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Brynmawr Caving Club is based in Brynmawr, Gwent, South Wales, right in the middle of one of the best caving regions in Britain. The caving areas in the immediate locale are the Clydach Gorge, the Llangattock Escarpment and the Central Northern Outcrop. All of these contain some fine caves, some of which are among the finest and longest cave systems in the British Isles. Such caves as Agen Allwedd (Aggy), Ogof Y Daren Cilau, Ogof Craig A Ffynnon, Ogof Carno and Ogof Draenen are all at the most fifteen minutes drive from the town centre. The club has always been most active within these areas but also travels further afield to the other South Wales caving areas as well as regular trips to such places as Yorkshire.

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    Otter Hole 12th June 2016 by Tom Williams

    Tom Williams,
    Gareth Davies,
    Malcolm Stewart,
    Kelda Jones,
    Adrian Fawcett

    “Otter Hole,” they said. “It’ll be fun”, they said.

    When Huw Jones emailed me on the Thursday, “Are you free Sunday? Spare space on the Morganwg Caving Club trip to Otter Hole if you can make it. Meeting at 0830,” I had visions of being sat on the boot of the Land Rover in caving gear, enjoying a flask of tea in the sun while waiting for the others to get changed. Fast forward a few days and I’m sat in the car park on a typical Welsh summer’s day, wet and miserable. I sat in the car until the very last minute, reluctant to get out and change, eventually the other party members arrived and I had no choice.

    The walk down was pretty uneventful and we were soon at the gate to Otter Hole, readying ourselves to say goodbye to the daylight for at least 8 hours. Then, we were off. The first section was a combination of a section of the entrance crawl in Darren Cilau coupled with the sticky mud of Craig a Ffynnon.

    OtterHole6

    The Tidal Sump

    The Tidal Sump and Eyehole – Photo by Kelda Jones

    After a short while, we were faced by the tidal sump, which hadn’t fully cleared. The way on was to go through the Eyehole. With a little trepidation I walked the tightrope and forced myself through and into the icy water the other side.

    After more energy sapping, estuarine mud and a very nice streamway, we were faced with the second sump, which meant as good a time as any for a quick swim. A number of brushes were tied off to a rock, we were instructed to have a good scrub before being able to continue onwards to The Hall of the Thirty.

    Up through a reasonably awkward rift passage and a few crawls we were into a stunningly decorated passage. After a few minutes of stunned silence punctuated with occasional “Ooohhh” “Ahhhh” “Wooow” Adrian said that The Hall of the Thirty was just around the next corner…

    “What?! This isn’t it?! It can’t get much better than this!”

    After a few minutes of rock hopping we arrived at The Hall of the Thirty. An amazingly well decorated chamber, which large intricately decorated formations. After some photography, it was time for a hearty lunch of peanut Lion Bar and water.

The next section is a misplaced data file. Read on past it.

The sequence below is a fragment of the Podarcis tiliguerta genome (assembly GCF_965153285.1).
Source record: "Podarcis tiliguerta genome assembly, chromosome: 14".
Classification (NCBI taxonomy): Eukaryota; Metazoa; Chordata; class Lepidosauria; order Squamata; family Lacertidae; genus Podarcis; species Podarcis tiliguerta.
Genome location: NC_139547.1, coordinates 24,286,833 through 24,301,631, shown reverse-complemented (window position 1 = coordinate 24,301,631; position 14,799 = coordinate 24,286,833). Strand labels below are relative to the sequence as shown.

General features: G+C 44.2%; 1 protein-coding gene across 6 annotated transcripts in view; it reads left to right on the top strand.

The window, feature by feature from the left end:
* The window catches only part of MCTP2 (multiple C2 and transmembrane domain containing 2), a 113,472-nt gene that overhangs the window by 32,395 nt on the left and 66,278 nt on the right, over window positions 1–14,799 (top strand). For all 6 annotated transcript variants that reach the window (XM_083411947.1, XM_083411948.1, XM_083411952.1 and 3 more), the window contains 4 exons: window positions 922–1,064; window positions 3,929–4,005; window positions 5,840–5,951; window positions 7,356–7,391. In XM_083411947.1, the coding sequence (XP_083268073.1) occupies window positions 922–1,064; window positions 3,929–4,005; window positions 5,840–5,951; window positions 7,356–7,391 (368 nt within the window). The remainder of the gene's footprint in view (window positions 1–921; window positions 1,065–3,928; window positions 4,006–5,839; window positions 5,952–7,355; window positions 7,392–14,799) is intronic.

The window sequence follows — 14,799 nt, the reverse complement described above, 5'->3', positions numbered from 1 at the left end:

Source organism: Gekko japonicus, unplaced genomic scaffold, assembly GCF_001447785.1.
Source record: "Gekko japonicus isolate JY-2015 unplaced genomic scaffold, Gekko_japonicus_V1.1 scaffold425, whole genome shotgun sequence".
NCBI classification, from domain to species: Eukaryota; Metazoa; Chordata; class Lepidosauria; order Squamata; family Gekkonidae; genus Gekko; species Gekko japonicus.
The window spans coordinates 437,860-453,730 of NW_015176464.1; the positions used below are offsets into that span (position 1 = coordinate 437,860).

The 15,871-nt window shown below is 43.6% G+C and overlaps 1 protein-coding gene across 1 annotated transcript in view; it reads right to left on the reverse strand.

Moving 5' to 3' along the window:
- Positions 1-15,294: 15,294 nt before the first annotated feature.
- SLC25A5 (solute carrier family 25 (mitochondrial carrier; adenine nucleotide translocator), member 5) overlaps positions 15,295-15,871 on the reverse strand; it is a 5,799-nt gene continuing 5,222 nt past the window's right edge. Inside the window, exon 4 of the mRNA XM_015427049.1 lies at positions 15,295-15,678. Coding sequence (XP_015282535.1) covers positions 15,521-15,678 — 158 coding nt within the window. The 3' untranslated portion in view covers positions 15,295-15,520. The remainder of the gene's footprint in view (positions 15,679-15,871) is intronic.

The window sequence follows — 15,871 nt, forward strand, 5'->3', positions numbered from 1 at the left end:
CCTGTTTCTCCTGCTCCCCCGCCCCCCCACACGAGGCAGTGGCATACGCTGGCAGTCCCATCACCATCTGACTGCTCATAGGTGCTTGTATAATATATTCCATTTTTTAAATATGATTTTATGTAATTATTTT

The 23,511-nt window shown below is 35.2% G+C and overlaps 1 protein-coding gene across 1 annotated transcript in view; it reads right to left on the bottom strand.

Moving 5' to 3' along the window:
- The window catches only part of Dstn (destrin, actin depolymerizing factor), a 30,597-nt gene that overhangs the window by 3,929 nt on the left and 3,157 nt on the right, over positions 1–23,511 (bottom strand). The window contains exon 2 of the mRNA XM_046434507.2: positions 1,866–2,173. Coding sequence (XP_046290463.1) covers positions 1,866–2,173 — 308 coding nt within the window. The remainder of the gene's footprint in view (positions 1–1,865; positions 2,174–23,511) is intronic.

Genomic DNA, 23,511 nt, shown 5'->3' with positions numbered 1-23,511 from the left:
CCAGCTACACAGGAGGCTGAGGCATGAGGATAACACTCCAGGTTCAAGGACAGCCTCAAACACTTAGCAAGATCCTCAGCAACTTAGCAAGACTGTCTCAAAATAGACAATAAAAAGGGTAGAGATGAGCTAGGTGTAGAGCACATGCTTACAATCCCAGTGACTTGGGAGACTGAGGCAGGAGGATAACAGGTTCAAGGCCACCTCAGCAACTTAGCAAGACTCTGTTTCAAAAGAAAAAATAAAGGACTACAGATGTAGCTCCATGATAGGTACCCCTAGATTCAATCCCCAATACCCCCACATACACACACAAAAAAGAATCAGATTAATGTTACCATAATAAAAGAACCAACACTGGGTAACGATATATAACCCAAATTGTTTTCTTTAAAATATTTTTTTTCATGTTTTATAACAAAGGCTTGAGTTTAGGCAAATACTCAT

Next came Long Straw Chamber, while not as well decorated as The Hall of the Thirty, how the long, thin straws managed to support their own weight was a wonder unto itself. Continuing along the passage, through rocks and mud we eventually made it to ‘The Grotto’. Another finely decorated chamber with pure white formations. Then came the decision, to sprint to the end of the cave or to take a nice easy stroll back to The Hall of the Thirty and then onwards to the entrance.

    Before I realised it, I was at the terminal sump in Tunnesl Left, then Gareth made short work of climbing to the aven looking for a potential way on. The decision was made to make a quick exit with a detour to Tunnels Right to yet more pure white formations.

    With sugar levels running low, I was glad to arrive back at The Hall of the Thirty to have another Lion bar and some water. Suitably refuelled, we made good progress back to the sump, only to find it still shut. After a short wait, it had opened enough to allow us to pass back through the Eyehole. Then it dawned on me that between me and the entrance lay a combination of the worst bits of Darren Cilau and Craig a Ffynnon. My heart sank.

    After much mud, crawling, sweating and swearing that I’d never go caving again, “What a silly hobby” I thought, “I could be relaxing on the sofa right now, but no. I’m muddy and moody. It would be fun, they said!”. We were finally out.

    OtterHole9

    The Aftermath – Photo by Adrian Fawcett

    The final obstacle was the hike back up, which damn near finished me off.

    OtterHole8So, as I lay here on the sofa, the day after the trip. My legs and back smothered in Deep Heat, I think back to what they said “Otter Hole, it will be fun”. I have concluded that they were right!! I can’t wait to do it again. ‘Tis a silly hobby anyway.

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